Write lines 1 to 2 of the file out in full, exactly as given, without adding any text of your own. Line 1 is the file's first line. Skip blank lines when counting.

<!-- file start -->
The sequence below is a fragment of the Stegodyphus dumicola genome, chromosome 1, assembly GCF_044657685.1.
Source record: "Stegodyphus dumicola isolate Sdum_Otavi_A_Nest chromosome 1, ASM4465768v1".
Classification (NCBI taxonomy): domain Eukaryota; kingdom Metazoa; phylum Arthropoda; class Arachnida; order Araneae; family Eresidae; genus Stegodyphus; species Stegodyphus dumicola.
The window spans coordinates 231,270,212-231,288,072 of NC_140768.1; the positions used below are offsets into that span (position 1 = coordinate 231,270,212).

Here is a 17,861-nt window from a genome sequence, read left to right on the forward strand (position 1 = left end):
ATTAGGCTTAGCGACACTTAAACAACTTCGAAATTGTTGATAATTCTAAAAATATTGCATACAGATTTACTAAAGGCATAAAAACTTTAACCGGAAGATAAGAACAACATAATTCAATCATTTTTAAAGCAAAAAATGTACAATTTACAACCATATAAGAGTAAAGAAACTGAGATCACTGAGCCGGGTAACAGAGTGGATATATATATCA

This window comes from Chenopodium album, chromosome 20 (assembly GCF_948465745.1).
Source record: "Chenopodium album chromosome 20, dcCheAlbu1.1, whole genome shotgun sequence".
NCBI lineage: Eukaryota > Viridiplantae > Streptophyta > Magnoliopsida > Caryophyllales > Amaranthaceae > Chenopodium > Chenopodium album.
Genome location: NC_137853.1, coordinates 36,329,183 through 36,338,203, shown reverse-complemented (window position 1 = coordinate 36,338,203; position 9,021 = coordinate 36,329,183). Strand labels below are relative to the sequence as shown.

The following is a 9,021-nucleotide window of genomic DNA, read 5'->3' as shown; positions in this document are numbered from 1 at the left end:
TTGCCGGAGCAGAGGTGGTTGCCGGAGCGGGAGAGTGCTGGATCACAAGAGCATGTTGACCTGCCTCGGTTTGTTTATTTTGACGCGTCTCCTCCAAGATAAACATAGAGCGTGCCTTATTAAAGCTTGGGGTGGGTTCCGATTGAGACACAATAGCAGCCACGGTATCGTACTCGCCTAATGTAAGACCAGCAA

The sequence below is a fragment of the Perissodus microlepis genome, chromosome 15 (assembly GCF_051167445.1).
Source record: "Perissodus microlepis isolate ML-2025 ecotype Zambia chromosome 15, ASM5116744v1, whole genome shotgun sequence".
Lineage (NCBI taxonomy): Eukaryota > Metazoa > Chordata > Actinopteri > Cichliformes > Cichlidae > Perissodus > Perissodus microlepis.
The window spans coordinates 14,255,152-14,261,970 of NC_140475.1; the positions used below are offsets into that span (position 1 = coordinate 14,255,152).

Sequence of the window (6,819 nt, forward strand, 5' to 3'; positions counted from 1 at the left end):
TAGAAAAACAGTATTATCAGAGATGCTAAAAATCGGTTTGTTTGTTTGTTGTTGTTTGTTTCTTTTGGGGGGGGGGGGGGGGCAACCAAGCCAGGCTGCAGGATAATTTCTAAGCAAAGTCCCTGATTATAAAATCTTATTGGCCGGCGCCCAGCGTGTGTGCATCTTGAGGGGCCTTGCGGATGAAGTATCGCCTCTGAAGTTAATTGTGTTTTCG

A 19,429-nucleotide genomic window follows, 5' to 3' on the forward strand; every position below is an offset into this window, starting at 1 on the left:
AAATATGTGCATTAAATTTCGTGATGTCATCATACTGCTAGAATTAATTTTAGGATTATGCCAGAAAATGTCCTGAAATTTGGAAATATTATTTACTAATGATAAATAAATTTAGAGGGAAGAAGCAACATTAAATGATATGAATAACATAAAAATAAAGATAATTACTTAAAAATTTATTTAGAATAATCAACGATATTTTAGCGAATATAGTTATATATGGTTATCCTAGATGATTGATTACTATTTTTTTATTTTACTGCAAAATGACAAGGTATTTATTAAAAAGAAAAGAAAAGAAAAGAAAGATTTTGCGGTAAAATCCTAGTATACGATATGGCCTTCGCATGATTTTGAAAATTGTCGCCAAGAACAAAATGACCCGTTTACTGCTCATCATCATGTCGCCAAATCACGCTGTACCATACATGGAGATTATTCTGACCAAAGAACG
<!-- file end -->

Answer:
The sequence below is a fragment of the Stegodyphus dumicola genome, chromosome 1, assembly GCF_044657685.1.
Source record: "Stegodyphus dumicola isolate Sdum_Otavi_A_Nest chromosome 1, ASM4465768v1".